Today is the big day. People have been queuing up outside Apple stores since the predawn hours for the chance to exchange their late model Jesus phones for an even newer model. Already, just a few hours in, there are shortages. Apple cannot keep up with the insatiable appetite for iDevices.
In the pantheon of geek holidays, New Apple Phone Day falls somewhere between Pi Day (March 14) and International Talk Like a Pirate Day ('twas yesterday, matey, in case ye missed it). So it's a perfect day to talk about iPhone 5's security -- or lack thereof.
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So far, the iPhone 5s's flashy Touch ID fingerprint scanner has been proven invulnerable to hacking -- unless, of course, you walk on four legs and think that Friskies Seafood Sensations is the cat's meow.
Yesterday, Darrell Etherington posted an 11-second video to TechCrunch showing how a colleague's kitty could unlock the Touch ID fingeprint scanner on the iPhone 5s using a pawprint.
The cat's paw worked, and while it encountered more frequent failures than did a fingerprint, it was able to unlock the phone again repeatedly when positioned correctly on the sensor. Note that no other paw pads would unlock the device, and that cats essentially have unique "fingerprints" just like people, so this doesn't make the Touch ID sensor any less secure.
Before this, Etherington had spent some time registering the feline's paw with Touch ID; technically, it was one of the five authorized users the iPhone 5s allows. This also explains all those Angry Birds apps Etherington found installed on the phone.
In the meantime, we have yet more proof that cats control the tech world.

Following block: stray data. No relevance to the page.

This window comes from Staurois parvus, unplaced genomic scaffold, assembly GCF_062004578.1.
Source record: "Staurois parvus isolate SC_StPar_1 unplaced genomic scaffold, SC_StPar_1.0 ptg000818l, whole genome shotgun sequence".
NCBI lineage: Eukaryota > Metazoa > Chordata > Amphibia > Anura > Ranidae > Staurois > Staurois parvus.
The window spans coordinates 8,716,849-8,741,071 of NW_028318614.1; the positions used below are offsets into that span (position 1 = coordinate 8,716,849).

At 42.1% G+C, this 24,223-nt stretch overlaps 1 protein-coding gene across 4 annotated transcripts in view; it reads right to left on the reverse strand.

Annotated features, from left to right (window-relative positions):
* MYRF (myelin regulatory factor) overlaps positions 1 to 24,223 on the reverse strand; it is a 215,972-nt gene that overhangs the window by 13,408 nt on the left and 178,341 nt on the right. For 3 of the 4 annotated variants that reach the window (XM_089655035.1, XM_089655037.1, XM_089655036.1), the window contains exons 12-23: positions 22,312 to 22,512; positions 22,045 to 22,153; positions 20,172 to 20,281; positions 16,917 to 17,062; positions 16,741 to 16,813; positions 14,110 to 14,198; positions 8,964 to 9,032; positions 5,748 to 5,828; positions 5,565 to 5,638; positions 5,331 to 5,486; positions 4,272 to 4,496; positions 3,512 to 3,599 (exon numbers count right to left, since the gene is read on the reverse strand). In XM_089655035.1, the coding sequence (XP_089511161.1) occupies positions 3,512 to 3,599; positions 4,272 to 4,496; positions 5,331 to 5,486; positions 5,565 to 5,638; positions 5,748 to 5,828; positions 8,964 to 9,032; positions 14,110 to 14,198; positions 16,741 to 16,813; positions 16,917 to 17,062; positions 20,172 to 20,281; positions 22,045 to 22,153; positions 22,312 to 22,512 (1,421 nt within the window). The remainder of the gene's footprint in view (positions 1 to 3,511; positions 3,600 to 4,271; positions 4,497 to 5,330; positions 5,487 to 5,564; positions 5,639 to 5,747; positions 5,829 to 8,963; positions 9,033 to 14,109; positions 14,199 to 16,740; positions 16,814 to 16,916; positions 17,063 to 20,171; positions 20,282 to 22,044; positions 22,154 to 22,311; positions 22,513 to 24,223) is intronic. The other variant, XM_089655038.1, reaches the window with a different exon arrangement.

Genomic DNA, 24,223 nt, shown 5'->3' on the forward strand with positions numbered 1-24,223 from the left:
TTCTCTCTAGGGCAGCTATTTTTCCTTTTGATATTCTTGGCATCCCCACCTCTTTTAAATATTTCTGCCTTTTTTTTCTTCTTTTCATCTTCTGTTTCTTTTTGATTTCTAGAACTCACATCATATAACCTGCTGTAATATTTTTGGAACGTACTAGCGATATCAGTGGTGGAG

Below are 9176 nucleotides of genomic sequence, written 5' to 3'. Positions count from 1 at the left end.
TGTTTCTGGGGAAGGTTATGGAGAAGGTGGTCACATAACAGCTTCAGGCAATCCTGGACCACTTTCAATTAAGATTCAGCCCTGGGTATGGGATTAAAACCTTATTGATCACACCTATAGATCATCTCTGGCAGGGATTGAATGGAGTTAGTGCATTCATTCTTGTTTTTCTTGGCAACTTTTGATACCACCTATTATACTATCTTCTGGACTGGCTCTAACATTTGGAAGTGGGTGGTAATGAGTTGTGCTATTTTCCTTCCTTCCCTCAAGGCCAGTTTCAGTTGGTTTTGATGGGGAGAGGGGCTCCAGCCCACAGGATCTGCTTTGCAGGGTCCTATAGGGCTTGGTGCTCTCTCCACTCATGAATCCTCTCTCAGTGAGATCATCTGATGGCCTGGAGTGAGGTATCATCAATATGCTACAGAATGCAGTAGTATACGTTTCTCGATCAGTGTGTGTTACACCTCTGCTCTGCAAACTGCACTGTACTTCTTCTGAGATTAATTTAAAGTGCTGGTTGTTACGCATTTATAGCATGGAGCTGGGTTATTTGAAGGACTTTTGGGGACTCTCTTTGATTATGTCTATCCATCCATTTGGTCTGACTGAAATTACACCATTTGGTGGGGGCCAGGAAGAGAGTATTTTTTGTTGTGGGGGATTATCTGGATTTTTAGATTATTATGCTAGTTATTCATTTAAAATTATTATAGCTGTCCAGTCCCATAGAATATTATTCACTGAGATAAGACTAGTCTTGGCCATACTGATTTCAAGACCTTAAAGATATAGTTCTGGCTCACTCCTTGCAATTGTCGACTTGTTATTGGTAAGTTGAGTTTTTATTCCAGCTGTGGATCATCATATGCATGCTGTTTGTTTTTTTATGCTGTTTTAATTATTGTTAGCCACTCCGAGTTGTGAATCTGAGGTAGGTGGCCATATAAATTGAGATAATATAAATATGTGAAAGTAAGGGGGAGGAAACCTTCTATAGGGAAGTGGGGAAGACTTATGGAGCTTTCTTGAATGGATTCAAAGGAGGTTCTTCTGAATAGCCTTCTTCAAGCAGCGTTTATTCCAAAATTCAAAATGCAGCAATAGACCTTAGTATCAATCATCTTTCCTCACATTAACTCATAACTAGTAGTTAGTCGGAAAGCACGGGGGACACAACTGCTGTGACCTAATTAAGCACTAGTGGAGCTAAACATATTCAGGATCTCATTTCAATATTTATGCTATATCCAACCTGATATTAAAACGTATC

The crowdfunded Is Touch ID hacked yet? site is offering a series of bounties for the first person who can break Touch ID security by lifting prints from some other source, like a beer mug. Included among the prizes: Bitcoins of various denominations, cash payouts ranging from $23 to $10,000, assorted bottles of booze, a free patent application, and a "dirty sex book" (but, strangely, no catnip).
Basically people criticized the Touch ID sensor as being insecure, thinking it was a typical fingerprint sensor from five years ago. In reality it's a lot harder, and I was part of a vocal minority of security researchers who argued Apple did a good job.
I guess we'll find out. Personally I'm rooting for someone to hack it, just to find out what that dirty sex book is.
Unlock and load
Unfortunately, Apple didn't do such a good job with its old fashioned pass-code based lockscreen. Someone has already discovered a bug in iOS 7 that lets anyone bypass the iPhone's lockscreen to access someone else's photos, email, or social media accounts. (The Camera app has to be running before the screen locks, and Control Center has to be enabled for the lock screen.) Per Forbes, a soldier living in the Canary Islands discovered the vulnerability by playing around with the iPhone's alarm clock app. Amateur security sleuth Jose Rodriquez apparently specializes in finding security holes in Apple's lockscreen; this is the third one he's uncovered.
Apple has promised a fix for the lockscreen hole. No word yet on its attitude toward our feline friends.
Do iPhone security flaws trouble you? How about your cat? Post your thoughts below or email me: firstname.lastname@example.org.
This article, "This iPhone security flaw may give you paws," was originally published at InfoWorld.com. Follow the crazy twists and turns of the tech industry with Robert X. Cringely's Notes from the Field blog, and subscribe to Cringely's Notes from the Underground newsletter.